Quick Thai first set up shop at Battaramulla, which is a ways away. A drive past the threateningly alive and robust town of Rajagiriya to the very outskirts of the suburbs seems like a bit of a long journey for some Thai food. Might as well just go to Thailand. Or Krua Thai.
All that hassle won't be a factor now that Quick Thai has set up shop at Park Road. Their branch has some ups and downs but I can safely tell you that their outdoor seating area is really pretty, and the food is alright.
Quick Thai's menu consists of the usual soups, pad Thai, exciting Thai desserts and so on. We got a tofu starter, some pad thai and a green curry so as to try and gauge an overall impression based on the most popular dishes.
First up is the Chilli Garlic Tofu (Rs. 610). A hefty platter piled with chunks of batter-fried tofu, this isn't exactly tongue-sizzlingly spicy, but rather softly brings out the flavour of red chillis. The tofu was delicious, and for once it didn't have that rancid taste tofu usually tends to harbour. Chopped peanuts were scattered about to provide a light crunch. The Vegetable Pad Thai (Rs. 1165) was a downer. If you ordered the chicken counterpart, it'd be the exact same base with chunks of stir-fried chicken added in. But alas, the noodles were lacklustre in both flavour and mouthfeel, and remained somewhat reminiscent of fried noodles you can obtain from a saivar kadey.
Chopped cabbage, carrot and spring onion do a rather shoddy job of providing any real texture to the dish. But the peanut dust provided on the side sort of salvaged the dish by adding an extra nutty note.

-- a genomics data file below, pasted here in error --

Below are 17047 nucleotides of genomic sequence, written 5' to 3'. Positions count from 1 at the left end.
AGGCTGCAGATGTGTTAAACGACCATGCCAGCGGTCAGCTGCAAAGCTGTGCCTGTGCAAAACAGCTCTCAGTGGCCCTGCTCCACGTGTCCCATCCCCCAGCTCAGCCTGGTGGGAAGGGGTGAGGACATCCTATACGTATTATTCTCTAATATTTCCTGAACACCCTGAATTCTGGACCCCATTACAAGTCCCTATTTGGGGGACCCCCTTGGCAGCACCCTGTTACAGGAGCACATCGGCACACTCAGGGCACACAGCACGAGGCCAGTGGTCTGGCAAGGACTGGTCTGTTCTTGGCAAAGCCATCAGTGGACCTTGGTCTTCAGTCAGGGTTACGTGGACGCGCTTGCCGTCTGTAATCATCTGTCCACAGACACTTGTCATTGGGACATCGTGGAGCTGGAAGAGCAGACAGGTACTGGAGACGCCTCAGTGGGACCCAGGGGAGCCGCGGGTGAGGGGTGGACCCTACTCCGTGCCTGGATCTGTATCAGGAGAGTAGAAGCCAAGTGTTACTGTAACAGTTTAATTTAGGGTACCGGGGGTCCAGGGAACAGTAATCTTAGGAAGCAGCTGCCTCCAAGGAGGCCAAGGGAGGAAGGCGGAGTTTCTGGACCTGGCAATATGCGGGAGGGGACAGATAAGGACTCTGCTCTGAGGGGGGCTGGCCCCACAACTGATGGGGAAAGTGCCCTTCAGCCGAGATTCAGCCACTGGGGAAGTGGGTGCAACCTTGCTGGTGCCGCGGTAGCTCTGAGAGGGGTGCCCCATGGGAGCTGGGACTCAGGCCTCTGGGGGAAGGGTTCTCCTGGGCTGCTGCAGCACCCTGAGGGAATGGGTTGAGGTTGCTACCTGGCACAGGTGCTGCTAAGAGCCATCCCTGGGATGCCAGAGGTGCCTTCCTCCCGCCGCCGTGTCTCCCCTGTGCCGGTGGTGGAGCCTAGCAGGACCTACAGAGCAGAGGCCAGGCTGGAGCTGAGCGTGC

The Green Curry Chicken (Rs. 975) is served with a side of Jasmine Rice. It's a generous portion with heaps of chicken swimming in its thick and viscous liquid base.
While I've had far more potent green and red curries before, this particular dish was actually pretty good in itself. Lots of spring onions and green+red chillies are present. The gravy boasts a nice tang and a sharp smack of cilantro is present. Paired with the steamed jasmine rice, this is a pretty hearty dish.
We stuck with two fruit juices, since they don't really have much else. You can pick from a selection of iced teas but the principal beverage - Thai Iced tea - was absent, much to our disappointment.
Here is the Sweet Sticky Rice with Mango (Rs. 555). While the rice looks a bit unappetising, it comes garnished with cashews and a sultana or two. The mango slice border pretties it up sufficiently so.
The rice itself was deliciously coconutty and adequately sticky. Eat slow, and split it between two because it can get a bit sickening if you choose to give in to your rapturous urges and indulge by yourself.
On the left is the Lime Juice with Mint (Rs. 650). It really boasts no specific speciality that makes it worth such a huge amount, but in terms of refreshment- it does the job. The mint is light, with the lime retaining its dominance.
The Watermelon Juice (Rs. 400) was deliciously refreshing and light. What else can I say, it was also extremely bright in its reddish hue. Perhaps ask them to take it easy on the ice lest your drinks get all watery.
Service here is quite efficient and polite. The waiters are prompt, and if you choose to sit outside, they'll check on you every hour or so. They know their way around the menu, but if you ask them questions like 'what is the best tea to use in preparation of traditional Thai Iced Tea, they will not be able to provide you with an appropriate response.
The seating area indoors is boring and stuffy. It's very straightforward sure, but the walls are beige and the furniture brown- which isn't really very exciting. Sit outside amidst the greenery and fairy lights, and enjoy your meal in the open.
Stick with the red or green curries, and don't smoke outside.